Dr. Fowler noted in his presentation that correlative studies are ongoing to predict patients who are at risk for early relapse with the combination. In addition, he concluded the need for larger randomized studies to determine if this combination therapy is superior to lenalidomide plus rituximab.
This study included contributions from LRF grantees Paolo Strati, MD, and Jason Westin, MD, of The University of Texas MD Anderson Cancer Center.
New Therapy Shows Promising Results for Patients Who Relapse After or Are Resistant to CAR T-cell Therapy
An immunotherapy that uses a patient’s own T-cells, altered to specifically attack cancer cells and then reintroduced to the patient, CAR T-cell therapy has shown promising early results for aggressive lymphomas that have proven resistant to other therapies.
However, for patients who experience CART-cell failure, further treatment options are very limited or non-existent. At a plenary session, Philadelphia Lymphoma Rounds Steering Committee chair Stephen Schuster, MD, of the Abramson Cancer Center, University of Pennsylvania, presented results of a study of mosunetuzumab, a single-agent bispecific antibody that binds both CD3 T-cells and CD20 on B-cells.
The cohort included 270 adult patients with relapsed/ refractory non-Hodgkin lymphoma (NHL), including 85 patients with indolent NHL (mostly patients with follicular lymphoma [FL)) and 180 patients with aggressive NHL (mostly patients with diffuse large B-cell lymphoma [DLBCL] or FL), who had received an average of three prior therapies. Nearly one-quarter of enrolled patients with NHL who had relapsed or failed to respond to CAR T-cell therapy achieved complete remission following the administration of mosunetuzumab.
In the overall group of 67 patients with indolent NHL, the overall response rate was 63 percent and the complete remission was 43 percent. The Corresponding groups of 124 patients with aggressive NHL experienced an overall response rate of 37 percent and complete remission of 19 percent.
Most notable in the study was the durability of the complete remission to mosunetuzumab, with nearly 83 percent of patients with indolent NHL and nearly 71 percent of patients with aggressive NHL maintaining their complete remission up to a period of 25 and 16 months off treatment, respectively.Dr. Schuster noted that studies are ongoing with single agent mosunetuzumab and combinations.
This study included contributions from Scientific Advisory Board (SAB) members Nancy Bartlett, MD, of Washington University Medical School, and Laurie Sehn, MD, MPH, of British Columbia Cancer; and LRF Mantle Cell Consortium member Lihua Elizabeth Budde, MD, Ph.D., of City of Hope.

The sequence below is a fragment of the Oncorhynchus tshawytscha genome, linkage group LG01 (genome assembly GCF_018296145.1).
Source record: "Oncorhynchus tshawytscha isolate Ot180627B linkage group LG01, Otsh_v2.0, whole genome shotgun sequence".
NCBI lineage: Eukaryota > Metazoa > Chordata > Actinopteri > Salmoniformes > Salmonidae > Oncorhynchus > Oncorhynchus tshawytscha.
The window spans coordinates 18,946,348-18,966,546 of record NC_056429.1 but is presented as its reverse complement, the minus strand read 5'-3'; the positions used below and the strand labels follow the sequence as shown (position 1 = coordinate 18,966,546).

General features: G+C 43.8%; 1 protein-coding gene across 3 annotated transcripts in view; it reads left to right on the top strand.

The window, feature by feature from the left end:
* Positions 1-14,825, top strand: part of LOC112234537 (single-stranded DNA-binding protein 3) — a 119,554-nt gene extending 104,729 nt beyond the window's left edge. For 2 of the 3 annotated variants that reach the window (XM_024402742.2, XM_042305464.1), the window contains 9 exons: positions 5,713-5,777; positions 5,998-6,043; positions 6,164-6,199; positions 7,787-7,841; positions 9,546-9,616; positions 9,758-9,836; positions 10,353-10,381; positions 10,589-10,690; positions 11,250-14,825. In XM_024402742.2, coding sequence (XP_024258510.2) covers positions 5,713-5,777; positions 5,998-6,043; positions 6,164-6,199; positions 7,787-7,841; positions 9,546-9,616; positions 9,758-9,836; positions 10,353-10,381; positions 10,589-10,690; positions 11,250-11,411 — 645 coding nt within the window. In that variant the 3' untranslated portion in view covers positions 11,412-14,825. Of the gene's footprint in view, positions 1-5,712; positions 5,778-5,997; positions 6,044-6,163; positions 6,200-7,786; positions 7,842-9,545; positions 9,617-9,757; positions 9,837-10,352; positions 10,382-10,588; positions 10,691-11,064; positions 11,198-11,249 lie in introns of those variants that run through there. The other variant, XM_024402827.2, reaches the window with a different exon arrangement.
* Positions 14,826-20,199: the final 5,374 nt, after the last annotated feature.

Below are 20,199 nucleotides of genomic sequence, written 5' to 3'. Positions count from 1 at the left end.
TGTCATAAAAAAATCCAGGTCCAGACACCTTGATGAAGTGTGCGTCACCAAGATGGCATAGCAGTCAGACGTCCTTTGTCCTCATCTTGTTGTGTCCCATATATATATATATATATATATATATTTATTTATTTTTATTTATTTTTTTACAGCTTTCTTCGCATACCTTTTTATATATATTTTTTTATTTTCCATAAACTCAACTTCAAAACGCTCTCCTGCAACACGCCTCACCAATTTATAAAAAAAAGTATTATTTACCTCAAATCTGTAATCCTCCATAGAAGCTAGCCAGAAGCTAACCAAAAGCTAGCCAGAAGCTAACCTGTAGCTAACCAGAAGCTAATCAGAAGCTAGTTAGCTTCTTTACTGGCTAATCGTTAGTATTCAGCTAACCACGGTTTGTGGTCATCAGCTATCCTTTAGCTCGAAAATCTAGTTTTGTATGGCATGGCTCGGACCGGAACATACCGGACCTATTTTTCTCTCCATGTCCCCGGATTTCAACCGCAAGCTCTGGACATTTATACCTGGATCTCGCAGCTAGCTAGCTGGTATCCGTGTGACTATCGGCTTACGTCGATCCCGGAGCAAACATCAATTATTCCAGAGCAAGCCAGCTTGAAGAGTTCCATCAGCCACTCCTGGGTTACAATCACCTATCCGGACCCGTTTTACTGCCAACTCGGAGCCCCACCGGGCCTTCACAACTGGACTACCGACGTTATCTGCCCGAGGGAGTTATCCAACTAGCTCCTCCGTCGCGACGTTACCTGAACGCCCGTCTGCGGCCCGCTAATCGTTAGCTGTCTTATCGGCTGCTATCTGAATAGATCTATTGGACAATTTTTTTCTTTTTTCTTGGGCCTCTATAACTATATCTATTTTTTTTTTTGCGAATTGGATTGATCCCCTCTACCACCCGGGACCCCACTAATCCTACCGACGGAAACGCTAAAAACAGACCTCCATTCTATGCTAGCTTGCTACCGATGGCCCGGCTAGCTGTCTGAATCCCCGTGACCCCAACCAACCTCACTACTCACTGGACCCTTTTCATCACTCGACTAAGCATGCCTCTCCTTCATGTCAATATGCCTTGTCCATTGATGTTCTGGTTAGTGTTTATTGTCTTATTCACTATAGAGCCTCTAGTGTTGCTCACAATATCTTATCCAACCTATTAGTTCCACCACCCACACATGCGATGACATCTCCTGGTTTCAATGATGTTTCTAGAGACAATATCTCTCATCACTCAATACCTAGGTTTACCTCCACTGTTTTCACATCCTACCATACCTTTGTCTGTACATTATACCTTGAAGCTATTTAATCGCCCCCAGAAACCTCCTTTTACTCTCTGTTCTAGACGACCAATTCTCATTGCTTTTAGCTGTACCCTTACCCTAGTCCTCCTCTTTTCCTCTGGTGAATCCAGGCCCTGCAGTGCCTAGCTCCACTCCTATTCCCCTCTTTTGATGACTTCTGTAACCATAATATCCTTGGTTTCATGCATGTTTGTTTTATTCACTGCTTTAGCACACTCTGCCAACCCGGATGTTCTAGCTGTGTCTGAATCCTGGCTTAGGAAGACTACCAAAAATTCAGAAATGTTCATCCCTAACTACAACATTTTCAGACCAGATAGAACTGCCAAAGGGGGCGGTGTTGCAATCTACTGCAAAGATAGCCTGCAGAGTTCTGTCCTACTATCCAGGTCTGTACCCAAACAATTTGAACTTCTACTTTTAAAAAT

Study Suggests 90 Percent of Patients with Limited- Stage DLBCL Can Skip Radiation Therapy
According to study results presented by past LRF Arizona Lymphoma Workshop Chair Daniel Persky, MD, of the University of Arizona in Tucson, almost 90 percent of the patients had negative PET scans after completing three cycles of chemotherapy, suggesting that the vast majority of patients with newly diagnosed limited-stage diffuse large B-cell lymphoma (DLBCL) can forego radiotherapy.
The study was based on results of the Southwest Oncology Cooperative Group (SWOG) S0313 trial that found adding ibritumomab tiuxetan consolidation to three cycles of CHOP showed an overall survival estimate of 91 percent, and on the BC Cancer Agency’s study that reported PET-driven treatment after three cycles of R-CHOP showed a three-year time to progression rate of 60 percent and overall survival of 83 percent for patients with positive scans treated with radiation therapy.
The study cohort included 132 patients with early-stage DLBCL, including 98 patients with DLBCL, 19 with high-grade B-cell lymphoma, four with “double hit” high-grade B-cell lymphoma, and two with T-cell or histiocyte-rich large B-cell lymphoma. Nine patients did not have histology confirmed by central review. After an average follow-up of 4.5 years, five patients had disease progression and 13 had died (two patients of lymphoma and 11 of other causes). Progression occurred in three patients who received only R-CHOP, one who had a positive PET scan but declined radiation therapy, and one who stopped treatment after the first cycle of R-CHOP.
Overall, the study showed an estimated five-year progression-free survival of 87 percent and an overall survival of 90 percent in patients. Patients who received no radiation had progression-free survival of 89 percent and overall survival of 91 percent, and most deaths were unrelated to lymphoma.